Field Guide

Trees, Shrubs and Woody Vines

Showing 1 - 10 of 16 results
Media
Illustration of buckbrush leaves, flowers, fruits
Species Types
Scientific Name
Symphoricarpos orbiculatus
Description
Buckbrush, or coralberry, grows throughout Missouri. This familiar thicket-forming shrub bears dense clusters of pinkish-red berries that persist through most of the winter.
Media
Illustration of bush honeysuckle leaves, flowers, fruit.
Species Types
Scientific Name
Lonicera maackii (Amur) and Lonicera x bella (bella)
Description
If there’s a giant green thicket in your woods, you may have a bush honeysuckle infestation. These invasive plants are shrubby natives of Asia. In America, where they have no natural controls, they leaf out early, grow fast, spread fast, and form dense thickets that crowd out native forest plants.
Media
Illustration of Carolina moonseed leaves, flowers, fruits
Species Types
Scientific Name
Cocculus carolinus
Description
Carolina moonseed is a slender, twining vine. It is scattered in southern and eastern Missouri. It bears clusters of bright red, somewhat flattened fruits. The disk-shaped seeds are spiraled like a snail shell.
Media
rough-leaved dogwood
Species Types
Scientific Name
Cornus spp.
Description
Missouri’s five species of dogwoods are shrubs or small trees with distinctive flowers, fruits, and bark. The fruits may be red, white, or blue. The leaves have characteristic arching veins.
Media
Photo of slippery elm leaves and twigs.
Species Types
Scientific Name
Ulmus spp.
Description
Missouri has seven species of elms that grow in natural settings. Elms have tough, shock-resistant wood. In the past, some species were favorite shade trees, which is why so many towns have Elm Streets. But elms have suffered for a century from a devastating fungal disease.
Media
Illustration of frost grape leaves, flowers, fruit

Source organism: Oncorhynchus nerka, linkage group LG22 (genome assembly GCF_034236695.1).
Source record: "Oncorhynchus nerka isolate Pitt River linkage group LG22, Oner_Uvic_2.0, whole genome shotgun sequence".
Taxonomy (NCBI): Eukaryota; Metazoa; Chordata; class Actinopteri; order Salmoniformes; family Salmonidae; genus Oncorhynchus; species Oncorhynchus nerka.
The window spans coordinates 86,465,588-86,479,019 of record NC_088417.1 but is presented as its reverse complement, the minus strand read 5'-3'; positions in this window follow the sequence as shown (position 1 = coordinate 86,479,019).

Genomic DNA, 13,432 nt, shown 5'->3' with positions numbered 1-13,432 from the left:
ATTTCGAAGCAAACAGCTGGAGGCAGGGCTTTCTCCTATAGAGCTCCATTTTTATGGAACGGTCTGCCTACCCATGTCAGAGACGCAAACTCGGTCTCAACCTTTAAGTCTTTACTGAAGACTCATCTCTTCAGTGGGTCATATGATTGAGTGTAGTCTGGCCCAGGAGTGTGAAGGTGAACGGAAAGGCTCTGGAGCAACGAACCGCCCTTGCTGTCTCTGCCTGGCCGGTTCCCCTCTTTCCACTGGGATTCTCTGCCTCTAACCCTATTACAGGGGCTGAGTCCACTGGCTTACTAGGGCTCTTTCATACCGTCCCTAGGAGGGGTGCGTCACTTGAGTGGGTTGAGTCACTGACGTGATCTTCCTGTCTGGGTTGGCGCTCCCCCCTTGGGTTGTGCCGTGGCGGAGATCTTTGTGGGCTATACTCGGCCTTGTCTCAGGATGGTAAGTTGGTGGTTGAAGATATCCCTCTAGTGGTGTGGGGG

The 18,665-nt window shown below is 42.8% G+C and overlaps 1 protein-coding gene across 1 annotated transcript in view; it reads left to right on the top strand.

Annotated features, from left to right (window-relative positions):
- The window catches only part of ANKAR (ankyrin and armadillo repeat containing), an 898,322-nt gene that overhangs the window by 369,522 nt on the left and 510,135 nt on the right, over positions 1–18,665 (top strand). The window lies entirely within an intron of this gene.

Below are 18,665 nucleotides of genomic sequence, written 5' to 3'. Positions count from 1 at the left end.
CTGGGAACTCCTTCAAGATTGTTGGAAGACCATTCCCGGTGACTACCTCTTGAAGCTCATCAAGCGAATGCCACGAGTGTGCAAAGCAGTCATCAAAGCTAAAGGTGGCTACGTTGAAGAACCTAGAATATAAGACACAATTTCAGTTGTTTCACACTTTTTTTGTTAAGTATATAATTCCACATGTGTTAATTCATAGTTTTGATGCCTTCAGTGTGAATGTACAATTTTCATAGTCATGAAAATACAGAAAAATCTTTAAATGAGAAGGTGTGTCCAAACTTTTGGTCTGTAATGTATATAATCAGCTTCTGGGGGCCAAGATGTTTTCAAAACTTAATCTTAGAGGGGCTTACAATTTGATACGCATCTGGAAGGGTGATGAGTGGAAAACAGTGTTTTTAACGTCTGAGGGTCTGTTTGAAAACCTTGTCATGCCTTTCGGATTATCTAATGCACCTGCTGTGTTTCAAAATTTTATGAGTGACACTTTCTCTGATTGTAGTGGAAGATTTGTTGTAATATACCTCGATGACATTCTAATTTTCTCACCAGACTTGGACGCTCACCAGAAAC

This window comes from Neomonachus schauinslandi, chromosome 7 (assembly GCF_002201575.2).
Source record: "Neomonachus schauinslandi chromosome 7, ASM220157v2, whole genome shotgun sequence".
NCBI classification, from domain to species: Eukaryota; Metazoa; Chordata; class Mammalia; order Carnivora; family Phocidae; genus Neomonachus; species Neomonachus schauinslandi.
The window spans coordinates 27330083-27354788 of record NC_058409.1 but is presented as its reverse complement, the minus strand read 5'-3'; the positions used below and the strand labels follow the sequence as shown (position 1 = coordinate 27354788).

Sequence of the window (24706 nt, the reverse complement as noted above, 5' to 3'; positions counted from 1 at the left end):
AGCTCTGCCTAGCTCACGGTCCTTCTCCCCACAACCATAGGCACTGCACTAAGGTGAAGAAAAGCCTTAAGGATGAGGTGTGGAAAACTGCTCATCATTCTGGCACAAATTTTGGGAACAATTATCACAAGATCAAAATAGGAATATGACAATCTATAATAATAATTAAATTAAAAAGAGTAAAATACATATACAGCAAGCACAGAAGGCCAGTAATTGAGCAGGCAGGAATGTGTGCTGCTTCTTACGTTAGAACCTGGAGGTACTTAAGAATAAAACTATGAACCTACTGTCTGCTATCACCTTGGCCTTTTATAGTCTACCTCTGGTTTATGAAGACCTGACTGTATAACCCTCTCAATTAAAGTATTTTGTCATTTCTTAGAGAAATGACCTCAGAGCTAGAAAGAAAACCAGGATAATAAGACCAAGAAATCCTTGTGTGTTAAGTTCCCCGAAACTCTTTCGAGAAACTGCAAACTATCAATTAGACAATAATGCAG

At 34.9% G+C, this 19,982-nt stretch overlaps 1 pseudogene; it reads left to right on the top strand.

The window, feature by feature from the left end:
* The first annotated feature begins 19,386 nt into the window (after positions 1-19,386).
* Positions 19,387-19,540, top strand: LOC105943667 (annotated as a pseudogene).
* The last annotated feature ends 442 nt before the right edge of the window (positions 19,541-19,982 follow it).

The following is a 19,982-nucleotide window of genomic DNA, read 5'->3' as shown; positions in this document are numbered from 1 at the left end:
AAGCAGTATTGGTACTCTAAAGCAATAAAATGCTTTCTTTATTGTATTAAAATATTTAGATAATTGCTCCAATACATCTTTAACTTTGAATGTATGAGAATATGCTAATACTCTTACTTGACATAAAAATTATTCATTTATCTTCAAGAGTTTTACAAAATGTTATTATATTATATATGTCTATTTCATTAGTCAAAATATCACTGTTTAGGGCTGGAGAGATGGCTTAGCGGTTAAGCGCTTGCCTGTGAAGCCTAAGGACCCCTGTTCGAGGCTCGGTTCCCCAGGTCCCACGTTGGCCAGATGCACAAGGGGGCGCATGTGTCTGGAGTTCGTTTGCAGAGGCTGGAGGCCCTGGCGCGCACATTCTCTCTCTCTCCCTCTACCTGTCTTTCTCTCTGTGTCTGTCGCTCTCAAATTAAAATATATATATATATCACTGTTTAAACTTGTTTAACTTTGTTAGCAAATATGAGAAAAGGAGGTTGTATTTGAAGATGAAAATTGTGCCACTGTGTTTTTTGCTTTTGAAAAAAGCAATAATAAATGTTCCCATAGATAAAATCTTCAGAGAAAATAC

Species Types
Scientific Name
Vitis vulpina
Description
Frost grape is a vigorous vine climbing to 60 feet in length using tendrils. It is scattered statewide, growing in bottomlands, along streams, in low, wet woods, at bases of bluffs, and in thickets.
Media
Illustration of gray dogwood branch, leaves, flowers, fruits.
Species Types
Scientific Name
Cornus foemina
Description
Gray dogwood is a deciduous, thicket-forming shrub. Its small, creamy-white flowers occur in branched clusters, and its white or pale blue fruits are supported by red stalks — a characteristic that makes it attractive for ornamental uses.
Media
Photo of hawthorn trees blooming on lawn of Missouri state capitol
Species Types
Scientific Name
Various species in the genus Crataegus
Description
Our state flower, the hawthorn, is solidly represented in Missouri. There are about 100 different kinds of hawthorns that occupy almost every kind of soil in every part of the state. These members of the rose family are closely related to apples.
Media
sugar maple
Species Types
Scientific Name
Acer spp.
Description
Missouri has five species of maples that are either native or naturalized, plus several that are known only in cultivation. Maples are important members of native ecosystems. They also provide stunning fall color, welcome shade in summer, commercially important lumber, and sap for syrup.
Media
A closeup of an acorn
Species Types
Scientific Name
Quercus spp.
Description
Oaks are the most important group of trees in Missouri, in both human and ecosystem value. They dominate most of the forests, woodlands, and savannas in the state. Learn more about our 22 species.
See Also

About Trees, Shrubs and Woody Vines in Missouri

There are no sharp dividing lines between trees, shrubs, and woody vines, or even between woody and nonwoody plants. “Wood” is a type of tissue made of cellulose and lignin that many plants develop as they mature — whether they are “woody” or not. Trees are woody plants over 13 feet tall with a single trunk. Shrubs are less than 13 feet tall, with multiple stems. Vines require support or else sprawl over the ground.